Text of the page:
Masterfully edited from nearly 200 hours of footage, PAPIROSEN represents a decade of filmmaking, and four generations of Argentine director Gastón Solnicki's family history, culled from ...
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Masterfully edited from nearly 200 hours of footage, PAPIROSEN represents a decade of filmmaking, and four generations of Argentine director Gastón Solnicki's family history, culled from 8mm home videos, a VHS bar mitzvah, and original observational material. His father, Victor, emerges as the lead figure, but Solnicki highlights the entire clan. Beginning with the birth of his nephew, Mateo, and punctuated throughout by interviews with his grandmother, Pola, a Holocaust survivor, the film's scope is simultaneously epic and intimate. PAPIROSEN is a meditation on family, history, the importance of storytelling, and the power of cinema itself. OFFICIAL SELECTION - New York Jewish Film FestivalWritten by
At some point (as we learn near the end of the documentary) director Gastón Solnicky decided to record the goings-on in his family, including squabbles, separations, pleas for money and adherence (or lack thereof) to Jewish rituals and customs by diverse family members. By their statements we learn that Grandmother and Grandfather emigrated to Argentina from Poland illegally, Grandfather could not cope with Holocaust memories, and that from the relatives that could not flee Poland, no one survived. The family looks solidly middle class, integrated in Argentina (everyone except Grandmother Pola speaks with perfect Buenos Aires accent) without loss of their Jewish identity.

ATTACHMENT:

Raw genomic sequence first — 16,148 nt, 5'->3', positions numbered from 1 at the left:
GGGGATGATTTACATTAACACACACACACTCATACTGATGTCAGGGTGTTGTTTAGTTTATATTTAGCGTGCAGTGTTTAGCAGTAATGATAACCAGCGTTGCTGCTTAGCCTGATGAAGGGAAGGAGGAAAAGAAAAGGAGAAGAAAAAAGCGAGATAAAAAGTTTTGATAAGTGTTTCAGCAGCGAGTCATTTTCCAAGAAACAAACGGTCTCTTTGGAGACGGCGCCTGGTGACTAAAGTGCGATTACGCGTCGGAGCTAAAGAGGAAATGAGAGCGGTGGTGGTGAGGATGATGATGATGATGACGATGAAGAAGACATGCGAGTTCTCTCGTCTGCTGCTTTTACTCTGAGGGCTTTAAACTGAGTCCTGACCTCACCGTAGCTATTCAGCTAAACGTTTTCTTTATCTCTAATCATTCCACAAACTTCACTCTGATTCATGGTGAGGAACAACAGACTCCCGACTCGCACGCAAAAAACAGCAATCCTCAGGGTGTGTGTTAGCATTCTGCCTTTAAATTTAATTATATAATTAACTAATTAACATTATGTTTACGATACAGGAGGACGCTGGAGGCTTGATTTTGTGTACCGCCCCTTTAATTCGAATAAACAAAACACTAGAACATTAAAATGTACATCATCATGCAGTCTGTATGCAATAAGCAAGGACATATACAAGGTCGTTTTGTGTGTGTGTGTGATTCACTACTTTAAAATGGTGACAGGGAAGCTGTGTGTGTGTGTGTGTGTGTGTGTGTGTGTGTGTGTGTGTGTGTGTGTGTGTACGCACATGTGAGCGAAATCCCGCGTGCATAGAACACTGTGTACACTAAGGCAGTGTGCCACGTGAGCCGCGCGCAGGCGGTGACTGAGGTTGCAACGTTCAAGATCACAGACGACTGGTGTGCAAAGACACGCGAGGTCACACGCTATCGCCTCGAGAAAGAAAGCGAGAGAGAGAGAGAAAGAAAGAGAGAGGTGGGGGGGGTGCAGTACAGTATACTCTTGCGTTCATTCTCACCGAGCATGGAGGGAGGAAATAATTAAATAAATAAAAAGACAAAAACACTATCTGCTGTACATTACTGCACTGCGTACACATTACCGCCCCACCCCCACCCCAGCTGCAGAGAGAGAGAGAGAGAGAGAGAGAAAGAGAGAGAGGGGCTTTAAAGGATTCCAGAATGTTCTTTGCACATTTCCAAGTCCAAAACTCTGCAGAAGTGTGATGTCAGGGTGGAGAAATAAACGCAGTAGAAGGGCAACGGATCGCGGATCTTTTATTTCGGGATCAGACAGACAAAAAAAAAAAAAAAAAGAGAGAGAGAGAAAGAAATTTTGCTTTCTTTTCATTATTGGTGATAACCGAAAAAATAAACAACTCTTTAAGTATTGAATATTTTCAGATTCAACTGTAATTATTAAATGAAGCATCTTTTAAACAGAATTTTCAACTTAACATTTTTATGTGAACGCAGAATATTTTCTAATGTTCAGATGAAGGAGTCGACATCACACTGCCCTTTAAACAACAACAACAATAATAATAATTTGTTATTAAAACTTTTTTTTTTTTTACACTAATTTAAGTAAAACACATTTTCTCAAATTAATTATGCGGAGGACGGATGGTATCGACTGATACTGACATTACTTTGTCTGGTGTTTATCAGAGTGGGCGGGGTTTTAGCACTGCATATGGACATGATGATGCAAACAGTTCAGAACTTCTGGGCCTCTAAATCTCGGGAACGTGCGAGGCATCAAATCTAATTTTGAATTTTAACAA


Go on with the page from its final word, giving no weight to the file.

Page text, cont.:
To his own filming Solnicky adds other materials like old home movies, presented in no particular order and a VHS of a bar mitzvah, which completes the movie in an upbeat note. The film holds together well, in spite of being essentially a home movie. As home movies go, there is a bit of staginess and play-acting here and there.
Papirosen (or Papirosn) means "cigarettes" in Yiddish. It is the title of a song, popular in Poland and Russia especially during WWII. Pola sings the beginning in one scene.
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